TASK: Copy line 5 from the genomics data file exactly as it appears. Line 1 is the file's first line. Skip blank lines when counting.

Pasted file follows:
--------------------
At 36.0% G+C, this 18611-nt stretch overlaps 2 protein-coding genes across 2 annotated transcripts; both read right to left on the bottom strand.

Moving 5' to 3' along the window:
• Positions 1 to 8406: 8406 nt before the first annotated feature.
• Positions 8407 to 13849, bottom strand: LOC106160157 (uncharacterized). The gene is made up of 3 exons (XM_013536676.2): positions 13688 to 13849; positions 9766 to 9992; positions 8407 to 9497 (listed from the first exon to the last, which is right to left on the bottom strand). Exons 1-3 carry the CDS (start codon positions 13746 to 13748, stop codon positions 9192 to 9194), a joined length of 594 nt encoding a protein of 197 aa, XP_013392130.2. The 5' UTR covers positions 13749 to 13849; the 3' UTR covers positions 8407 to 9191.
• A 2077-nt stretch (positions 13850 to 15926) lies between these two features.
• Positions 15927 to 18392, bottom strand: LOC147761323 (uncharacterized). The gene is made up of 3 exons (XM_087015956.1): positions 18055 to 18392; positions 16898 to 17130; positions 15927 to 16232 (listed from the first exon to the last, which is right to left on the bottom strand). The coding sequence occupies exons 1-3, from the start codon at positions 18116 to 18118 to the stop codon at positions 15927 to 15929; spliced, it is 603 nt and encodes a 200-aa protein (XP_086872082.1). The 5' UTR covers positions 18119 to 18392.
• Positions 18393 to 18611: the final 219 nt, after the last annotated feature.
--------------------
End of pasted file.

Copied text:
• A 2077-nt stretch (positions 13850 to 15926) lies between these two features.